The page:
Welcome to ’10 Questions with Root3 Labs’, a Root3 series where we take some time and give the spotlight to one of our team members to share a little about themselves, their work, and a little advice for other engineers. This month’s edition features Sr. Mechanical Engineer Conrad Laskowski.
Conrad’s passion for creation was first sparked using his grandfather’s tools while growing up in New Jersey. After sharpening his skills at the University of Maryland, Conrad gained professional experience designing and testing engineering solutions in the medical industry, with an emphasis on microfluidics. Before joining Root3 Labs, Mr. Laskowski was the Lead Mechanical Engineer for a company specializing in wearable indoor mapping and tracking technology for government and public safety personnel. Interestingly, Conrad has the rare distinction of appearing on several issued US Patents as “Inventor”, but on a separate issued US Patent as “Examiner”. Outside of engineering, Conrad is a competitive runner with the Falls Road Racing Team and USATF Level I Certified Coach.
Mr. Laskowski …
1. What led you to this career?
For as long as I can remember I’ve been a creative thinker and maker. I had a garage filled with my grandfather’s tools growing up. My grandfather repaired Flying Tigers in WWII and then owned his own business repairing and rebuilding web-fed printing presses everywhere from Virginia up into Canada. Having likely inherited his passion for mechanical systems, I would dream up something – anything – to make with his tools, and then see it through. When my parents recognized this trait in me, they encouraged me to look into engineering. I’m currently on year 14 of professionally-looking into it.
2. What’s one professional skill you’re currently working on?
Business development. Aside from my engineering pursuits, I have taken a growing interest in connecting with people who may need the services offered by Root3 Labs and navigating how best to foster those relationships. It is an art unto itself, but – like engineering – can lead to great and impactful results.
3. What do you want to be remembered for?
I gave my all to what I did and who I loved.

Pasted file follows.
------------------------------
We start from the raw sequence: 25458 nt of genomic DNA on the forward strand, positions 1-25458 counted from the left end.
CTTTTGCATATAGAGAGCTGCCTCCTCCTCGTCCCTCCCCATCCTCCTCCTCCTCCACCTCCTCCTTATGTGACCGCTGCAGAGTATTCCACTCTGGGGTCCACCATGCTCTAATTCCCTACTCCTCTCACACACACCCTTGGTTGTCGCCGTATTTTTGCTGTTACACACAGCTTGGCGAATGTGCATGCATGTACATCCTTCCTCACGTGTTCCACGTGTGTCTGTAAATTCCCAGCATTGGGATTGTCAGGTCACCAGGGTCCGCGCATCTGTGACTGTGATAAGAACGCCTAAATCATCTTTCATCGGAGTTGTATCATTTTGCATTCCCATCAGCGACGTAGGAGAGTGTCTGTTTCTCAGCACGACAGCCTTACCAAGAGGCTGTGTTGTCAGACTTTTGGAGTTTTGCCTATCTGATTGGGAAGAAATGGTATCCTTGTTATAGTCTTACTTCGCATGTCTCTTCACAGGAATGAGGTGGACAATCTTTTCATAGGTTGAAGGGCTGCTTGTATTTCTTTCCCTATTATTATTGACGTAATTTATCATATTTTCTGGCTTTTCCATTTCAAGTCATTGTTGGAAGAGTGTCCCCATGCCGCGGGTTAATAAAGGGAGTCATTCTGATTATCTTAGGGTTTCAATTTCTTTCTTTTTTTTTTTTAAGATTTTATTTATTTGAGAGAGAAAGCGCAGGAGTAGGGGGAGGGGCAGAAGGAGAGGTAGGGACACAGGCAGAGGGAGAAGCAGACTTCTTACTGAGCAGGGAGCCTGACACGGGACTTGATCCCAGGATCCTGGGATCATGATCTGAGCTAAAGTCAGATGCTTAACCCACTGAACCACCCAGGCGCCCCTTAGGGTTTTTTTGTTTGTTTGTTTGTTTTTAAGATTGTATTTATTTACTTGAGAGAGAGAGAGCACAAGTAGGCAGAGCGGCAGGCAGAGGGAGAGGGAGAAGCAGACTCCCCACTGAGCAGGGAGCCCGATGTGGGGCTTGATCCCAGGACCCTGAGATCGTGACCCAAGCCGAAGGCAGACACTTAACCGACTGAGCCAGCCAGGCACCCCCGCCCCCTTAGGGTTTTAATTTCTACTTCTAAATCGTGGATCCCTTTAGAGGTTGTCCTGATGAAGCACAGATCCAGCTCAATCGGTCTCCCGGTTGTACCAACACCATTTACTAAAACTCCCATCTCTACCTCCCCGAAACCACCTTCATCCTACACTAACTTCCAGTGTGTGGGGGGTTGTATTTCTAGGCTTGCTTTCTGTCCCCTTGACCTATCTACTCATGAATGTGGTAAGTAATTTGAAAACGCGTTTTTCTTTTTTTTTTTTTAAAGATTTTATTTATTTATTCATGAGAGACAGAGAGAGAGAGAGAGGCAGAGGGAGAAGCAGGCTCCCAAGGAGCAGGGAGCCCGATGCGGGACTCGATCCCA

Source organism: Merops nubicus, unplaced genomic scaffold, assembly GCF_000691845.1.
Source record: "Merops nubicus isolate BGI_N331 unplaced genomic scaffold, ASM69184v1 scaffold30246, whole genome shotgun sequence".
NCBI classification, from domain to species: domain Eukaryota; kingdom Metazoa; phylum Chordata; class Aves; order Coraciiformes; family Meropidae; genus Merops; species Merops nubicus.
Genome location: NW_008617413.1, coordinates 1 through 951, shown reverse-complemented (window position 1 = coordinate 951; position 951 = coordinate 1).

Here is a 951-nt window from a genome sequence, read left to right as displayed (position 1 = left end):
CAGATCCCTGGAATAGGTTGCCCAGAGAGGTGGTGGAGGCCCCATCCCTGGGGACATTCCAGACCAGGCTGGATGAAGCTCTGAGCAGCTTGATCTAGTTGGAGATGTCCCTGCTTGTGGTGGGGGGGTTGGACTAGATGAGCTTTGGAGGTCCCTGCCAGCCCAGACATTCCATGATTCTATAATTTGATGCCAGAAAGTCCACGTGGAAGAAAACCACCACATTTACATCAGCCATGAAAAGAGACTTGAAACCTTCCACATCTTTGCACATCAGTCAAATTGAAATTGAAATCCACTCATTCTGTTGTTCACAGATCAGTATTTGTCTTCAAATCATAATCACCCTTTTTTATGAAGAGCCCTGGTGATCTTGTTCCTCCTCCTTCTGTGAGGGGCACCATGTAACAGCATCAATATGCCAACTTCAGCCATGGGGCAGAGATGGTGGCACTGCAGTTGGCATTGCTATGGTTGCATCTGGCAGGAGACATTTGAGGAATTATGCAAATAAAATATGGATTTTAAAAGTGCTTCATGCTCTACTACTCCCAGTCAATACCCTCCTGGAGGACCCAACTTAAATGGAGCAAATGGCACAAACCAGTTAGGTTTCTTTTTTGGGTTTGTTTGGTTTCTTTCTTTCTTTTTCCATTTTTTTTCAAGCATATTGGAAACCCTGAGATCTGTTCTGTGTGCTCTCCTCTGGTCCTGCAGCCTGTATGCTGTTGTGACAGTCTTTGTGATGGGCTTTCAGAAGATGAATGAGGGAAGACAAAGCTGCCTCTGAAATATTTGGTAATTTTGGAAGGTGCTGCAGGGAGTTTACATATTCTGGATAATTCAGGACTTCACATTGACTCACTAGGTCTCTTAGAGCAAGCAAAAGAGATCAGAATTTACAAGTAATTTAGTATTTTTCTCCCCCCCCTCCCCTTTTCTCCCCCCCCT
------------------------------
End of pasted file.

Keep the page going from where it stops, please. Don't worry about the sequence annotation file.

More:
4. Do you see the glass as half empty or half full?
I see the bottom full of liquid and the top full of gas.
5. What upcoming technological innovation do you think will dramatically impact the industry in the next five years?
The collection of big data is already possible thanks to widely distributed, affordable sensing technology – think ‘smartphone in every pocket’ – but the challenges in efficiently filtering, processing, and gleaning meaningful information from mountains of data is an effort in engineering that is currently unfolding. I foresee the transition from brute-force “massive data gathering” to streamlined “meaningful knowledge gleaning” as a precursor to huge additional leaps in understanding our world and ourselves.
6. When working remotely, how do you manage your day?
I’ve been working remotely from client locations and the DC area for several years now, so this was not much of a transition for me. But to the newbies, remember that putting on pants every day is an acceptable and admirable substitute for a daily exercise routine.
7. Do you prefer coffee, tea, or both?
I’m the father of a 1-year-old at the time of writing this, so YES (intravenously).
8. What’s the biggest misconception people have about your position?
That I do something in construction like design HVAC or the auto industry and can repair their car, or at least their car’s AC. For free.
9. Would you rather be able to play 10 different instruments beautifully or speak 10 different languages fluently?
I play the drums but can’t speak any languages other than English and Nerd, so I’ll go with 10 different languages fluently. Plus, if I pick Italian and French, that’s sort of two beautiful instruments.
10. Any advice for aspiring engineers?
It gets tough sometimes. Don’t give up. The hard work is what makes it important. One of the beautiful things about engineering is that it is everywhere in our society and it is so broadly applicable. You will never regret having all the options that a degree in engineering will afford you, both in or out of engineering as a profession. Anywhere that a problem was solved, there’s a good chance an engineer was involved. (Especially if the problem also ended up with added features).
Thank You to Conrad Laskowski for participating in this month’s ’10 Questions with Root3 Labs’ series and stay tuned for more interviews with other employees at Root3 Labs.